46 ;; ==================================== 47 ;; Development Setup 48 ;; ==================================== 49 ;; Enable elpy 50 (elpy-enable) 51 52 ;; Enable Flycheck 53 (when (require 'flycheck nil t) 54 (setq elpy-modules (delq 'elpy-module-flymake elpy-modules)) 55 (add-hook 'elpy-mode-hook 'flycheck-mode))

This will enable flycheck when Emacs runs your initialization file. Now you’ll see real-time syntax feedback whenever you use Emacs for Python code editing:

Notice the syntax reminder for range(), which appears at the bottom of the window as you type.

Code Formatting

Love it or hate it, PEP 8 is here to stay. If you want to follow all or some of the standards, then you’ll probably want an automated way to do so. Two popular solutions are autopep8 and black. These code formatting tools must be installed in your Python environment before they can be used. To learn more about how to install an auto-formatter, check out How to Write Beautiful Python Code With PEP 8.

Once the auto-formatter is available, you can install the proper Emacs package to enable it:

You only need to install one of these in Emacs. To do so, add one of the following highlighted lines to your init.el:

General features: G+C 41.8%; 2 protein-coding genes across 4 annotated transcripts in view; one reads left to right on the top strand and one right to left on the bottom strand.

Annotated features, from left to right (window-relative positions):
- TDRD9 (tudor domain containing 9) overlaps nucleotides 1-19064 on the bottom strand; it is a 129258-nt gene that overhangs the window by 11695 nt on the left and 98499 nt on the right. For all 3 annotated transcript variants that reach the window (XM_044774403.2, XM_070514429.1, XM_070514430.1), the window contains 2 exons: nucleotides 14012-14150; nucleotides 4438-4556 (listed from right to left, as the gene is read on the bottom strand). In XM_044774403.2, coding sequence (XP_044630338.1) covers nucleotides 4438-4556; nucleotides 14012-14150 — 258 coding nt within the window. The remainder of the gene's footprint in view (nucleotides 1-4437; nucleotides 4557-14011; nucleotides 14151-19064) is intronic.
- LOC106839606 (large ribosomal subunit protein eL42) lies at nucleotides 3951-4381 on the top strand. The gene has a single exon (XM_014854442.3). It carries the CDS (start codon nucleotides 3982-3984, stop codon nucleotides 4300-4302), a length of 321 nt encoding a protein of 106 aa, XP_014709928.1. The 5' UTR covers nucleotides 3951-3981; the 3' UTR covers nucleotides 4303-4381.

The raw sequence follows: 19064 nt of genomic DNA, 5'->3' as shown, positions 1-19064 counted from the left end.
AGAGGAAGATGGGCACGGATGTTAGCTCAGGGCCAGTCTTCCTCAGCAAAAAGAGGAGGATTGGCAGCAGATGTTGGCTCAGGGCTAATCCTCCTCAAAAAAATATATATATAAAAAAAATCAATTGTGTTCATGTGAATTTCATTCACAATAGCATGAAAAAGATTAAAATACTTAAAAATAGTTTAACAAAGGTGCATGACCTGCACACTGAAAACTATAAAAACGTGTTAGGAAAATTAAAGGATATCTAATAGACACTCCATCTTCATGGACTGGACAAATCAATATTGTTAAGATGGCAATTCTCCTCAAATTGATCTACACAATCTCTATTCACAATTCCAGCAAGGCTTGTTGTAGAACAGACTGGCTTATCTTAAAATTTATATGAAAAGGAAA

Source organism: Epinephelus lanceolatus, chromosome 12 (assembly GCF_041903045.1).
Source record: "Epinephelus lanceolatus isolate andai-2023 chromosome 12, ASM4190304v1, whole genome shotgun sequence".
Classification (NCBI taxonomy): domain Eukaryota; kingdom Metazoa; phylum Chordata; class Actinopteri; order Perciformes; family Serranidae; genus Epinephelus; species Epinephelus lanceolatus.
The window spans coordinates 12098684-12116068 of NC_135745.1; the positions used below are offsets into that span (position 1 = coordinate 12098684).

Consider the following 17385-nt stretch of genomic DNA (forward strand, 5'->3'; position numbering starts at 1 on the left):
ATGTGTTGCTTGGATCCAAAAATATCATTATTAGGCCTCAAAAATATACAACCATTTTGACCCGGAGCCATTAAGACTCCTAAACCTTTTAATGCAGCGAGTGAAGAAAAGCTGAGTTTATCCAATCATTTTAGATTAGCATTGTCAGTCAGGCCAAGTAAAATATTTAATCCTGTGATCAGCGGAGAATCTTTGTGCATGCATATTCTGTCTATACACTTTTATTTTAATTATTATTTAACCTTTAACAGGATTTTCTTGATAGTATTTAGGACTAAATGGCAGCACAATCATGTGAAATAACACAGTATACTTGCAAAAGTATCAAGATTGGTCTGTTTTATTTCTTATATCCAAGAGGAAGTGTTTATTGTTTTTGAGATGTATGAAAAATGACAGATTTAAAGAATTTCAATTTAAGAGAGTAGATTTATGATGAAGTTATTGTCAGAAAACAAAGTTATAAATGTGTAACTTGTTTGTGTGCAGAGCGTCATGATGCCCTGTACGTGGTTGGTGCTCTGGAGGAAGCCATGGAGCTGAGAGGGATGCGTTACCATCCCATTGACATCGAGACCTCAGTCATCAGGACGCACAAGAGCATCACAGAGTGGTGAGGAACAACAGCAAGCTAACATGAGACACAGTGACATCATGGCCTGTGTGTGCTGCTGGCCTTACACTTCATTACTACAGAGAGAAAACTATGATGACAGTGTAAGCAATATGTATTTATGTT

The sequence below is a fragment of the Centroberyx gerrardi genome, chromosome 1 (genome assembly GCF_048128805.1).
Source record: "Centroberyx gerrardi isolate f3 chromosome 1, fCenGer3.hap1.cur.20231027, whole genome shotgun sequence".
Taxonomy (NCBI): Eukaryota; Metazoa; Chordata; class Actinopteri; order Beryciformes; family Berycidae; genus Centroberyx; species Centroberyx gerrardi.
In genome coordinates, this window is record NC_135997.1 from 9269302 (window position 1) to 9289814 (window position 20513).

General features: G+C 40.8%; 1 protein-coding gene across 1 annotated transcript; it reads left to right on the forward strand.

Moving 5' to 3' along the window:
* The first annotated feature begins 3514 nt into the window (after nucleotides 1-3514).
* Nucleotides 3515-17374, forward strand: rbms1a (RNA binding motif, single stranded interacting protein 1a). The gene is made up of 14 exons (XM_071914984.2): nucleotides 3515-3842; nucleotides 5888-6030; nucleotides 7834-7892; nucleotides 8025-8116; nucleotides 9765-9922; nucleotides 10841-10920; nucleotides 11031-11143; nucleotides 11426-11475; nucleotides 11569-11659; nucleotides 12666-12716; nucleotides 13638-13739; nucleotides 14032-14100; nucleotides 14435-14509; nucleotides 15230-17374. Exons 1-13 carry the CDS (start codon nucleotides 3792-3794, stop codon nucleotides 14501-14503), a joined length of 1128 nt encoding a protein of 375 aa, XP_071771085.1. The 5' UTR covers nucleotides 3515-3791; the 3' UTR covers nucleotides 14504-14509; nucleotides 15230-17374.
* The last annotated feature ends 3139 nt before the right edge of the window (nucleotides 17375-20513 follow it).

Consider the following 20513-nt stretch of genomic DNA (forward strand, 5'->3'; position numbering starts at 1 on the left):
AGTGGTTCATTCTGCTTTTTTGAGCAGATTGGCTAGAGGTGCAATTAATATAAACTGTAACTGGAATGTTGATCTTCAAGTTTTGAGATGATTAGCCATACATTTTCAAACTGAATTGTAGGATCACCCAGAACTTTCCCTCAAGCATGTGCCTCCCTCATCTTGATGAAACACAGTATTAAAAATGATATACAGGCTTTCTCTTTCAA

23 (defvar myPackages 24 '(better-defaults ;; Set up some better Emacs defaults 25 elpy ;; Emacs Lisp Python Environment 26 flycheck ;; On the fly syntax checking 27 py-autopep8 ;; Run autopep8 on save 28 blacken ;; Black formatting on save 29 material-theme ;; Theme 30 ) 31 )

If you’re using black, then you’re done! elpy recognizes the blacken package and will enable it automatically.

If you’re using autopep8, however, then you’ll need to enable the formatter in the Development Setup section:

48 ;; ==================================== 49 ;; Development Setup 50 ;; ==================================== 51 ;; Enable elpy 52 (elpy-enable) 53 54 ;; Enable Flycheck 55 (when (require 'flycheck nil t) 56 (setq elpy-modules (delq 'elpy-module-flymake elpy-modules)) 57 (add-hook 'elpy-mode-hook 'flycheck-mode)) 58 59 ;; Enable autopep8 60 (require 'py-autopep8) 61 (add-hook 'elpy-mode-hook 'py-autopep8-enable-on-save) 62 63 ;; User-Defined init.el ends here